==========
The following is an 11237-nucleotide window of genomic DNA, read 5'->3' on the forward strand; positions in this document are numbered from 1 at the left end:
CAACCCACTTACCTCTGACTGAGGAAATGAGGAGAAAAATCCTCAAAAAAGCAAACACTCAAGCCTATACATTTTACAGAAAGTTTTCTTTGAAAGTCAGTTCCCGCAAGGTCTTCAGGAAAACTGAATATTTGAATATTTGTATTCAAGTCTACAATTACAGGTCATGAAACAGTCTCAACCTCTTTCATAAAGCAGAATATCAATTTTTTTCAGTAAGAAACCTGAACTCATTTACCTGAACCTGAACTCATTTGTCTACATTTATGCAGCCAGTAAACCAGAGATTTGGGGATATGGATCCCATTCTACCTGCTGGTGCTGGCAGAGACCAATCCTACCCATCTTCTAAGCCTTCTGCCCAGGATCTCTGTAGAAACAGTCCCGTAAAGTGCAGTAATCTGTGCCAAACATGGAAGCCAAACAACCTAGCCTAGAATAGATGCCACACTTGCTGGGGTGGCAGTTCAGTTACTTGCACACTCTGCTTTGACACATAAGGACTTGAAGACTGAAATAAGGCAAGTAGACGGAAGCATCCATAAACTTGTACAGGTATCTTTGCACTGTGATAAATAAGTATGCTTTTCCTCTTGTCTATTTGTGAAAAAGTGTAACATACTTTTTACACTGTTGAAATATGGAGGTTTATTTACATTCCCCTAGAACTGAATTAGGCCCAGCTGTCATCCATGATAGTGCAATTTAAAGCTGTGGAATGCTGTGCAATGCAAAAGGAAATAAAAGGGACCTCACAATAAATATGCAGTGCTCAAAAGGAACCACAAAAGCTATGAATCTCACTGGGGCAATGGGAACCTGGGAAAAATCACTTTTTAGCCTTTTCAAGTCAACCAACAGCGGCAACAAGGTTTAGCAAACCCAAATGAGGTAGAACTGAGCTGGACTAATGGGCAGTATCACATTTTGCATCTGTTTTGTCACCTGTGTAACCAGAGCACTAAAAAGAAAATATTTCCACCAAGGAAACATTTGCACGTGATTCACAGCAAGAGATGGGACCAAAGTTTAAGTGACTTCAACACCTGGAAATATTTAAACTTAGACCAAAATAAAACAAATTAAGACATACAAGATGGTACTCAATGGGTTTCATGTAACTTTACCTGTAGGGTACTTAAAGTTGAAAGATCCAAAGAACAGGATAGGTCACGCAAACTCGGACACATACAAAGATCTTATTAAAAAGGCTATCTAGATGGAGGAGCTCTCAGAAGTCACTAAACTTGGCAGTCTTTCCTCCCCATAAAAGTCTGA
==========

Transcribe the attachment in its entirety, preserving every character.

The following is an 11237-nucleotide window of genomic DNA, read 5'->3' on the forward strand; positions in this document are numbered from 1 at the left end:
CAACCCACTTACCTCTGACTGAGGAAATGAGGAGAAAAATCCTCAAAAAAGCAAACACTCAAGCCTATACATTTTACAGAAAGTTTTCTTTGAAAGTCAGTTCCCGCAAGGTCTTCAGGAAAACTGAATATTTGAATATTTGTATTCAAGTCTACAATTACAGGTCATGAAACAGTCTCAACCTCTTTCATAAAGCAGAATATCAATTTTTTTCAGTAAGAAACCTGAACTCATTTACCTGAACCTGAACTCATTTGTCTACATTTATGCAGCCAGTAAACCAGAGATTTGGGGATATGGATCCCATTCTACCTGCTGGTGCTGGCAGAGACCAATCCTACCCATCTTCTAAGCCTTCTGCCCAGGATCTCTGTAGAAACAGTCCCGTAAAGTGCAGTAATCTGTGCCAAACATGGAAGCCAAACAACCTAGCCTAGAATAGATGCCACACTTGCTGGGGTGGCAGTTCAGTTACTTGCACACTCTGCTTTGACACATAAGGACTTGAAGACTGAAATAAGGCAAGTAGACGGAAGCATCCATAAACTTGTACAGGTATCTTTGCACTGTGATAAATAAGTATGCTTTTCCTCTTGTCTATTTGTGAAAAAGTGTAACATACTTTTTACACTGTTGAAATATGGAGGTTTATTTACATTCCCCTAGAACTGAATTAGGCCCAGCTGTCATCCATGATAGTGCAATTTAAAGCTGTGGAATGCTGTGCAATGCAAAAGGAAATAAAAGGGACCTCACAATAAATATGCAGTGCTCAAAAGGAACCACAAAAGCTATGAATCTCACTGGGGCAATGGGAACCTGGGAAAAATCACTTTTTAGCCTTTTCAAGTCAACCAACAGCGGCAACAAGGTTTAGCAAACCCAAATGAGGTAGAACTGAGCTGGACTAATGGGCAGTATCACATTTTGCATCTGTTTTGTCACCTGTGTAACCAGAGCACTAAAAAGAAAATATTTCCACCAAGGAAACATTTGCACGTGATTCACAGCAAGAGATGGGACCAAAGTTTAAGTGACTTCAACACCTGGAAATATTTAAACTTAGACCAAAATAAAACAAATTAAGACATACAAGATGGTACTCAATGGGTTTCATGTAACTTTACCTGTAGGGTACTTAAAGTTGAAAGATCCAAAGAACAGGATAGGTCACGCAAACTCGGACACATACAAAGATCTTATTAAAAAGGCTATCTAGATGGAGGAGCTCTCAGAAGTCACTAAACTTGGCAGTCTTTCCTCCCCATAAAAGTCTGA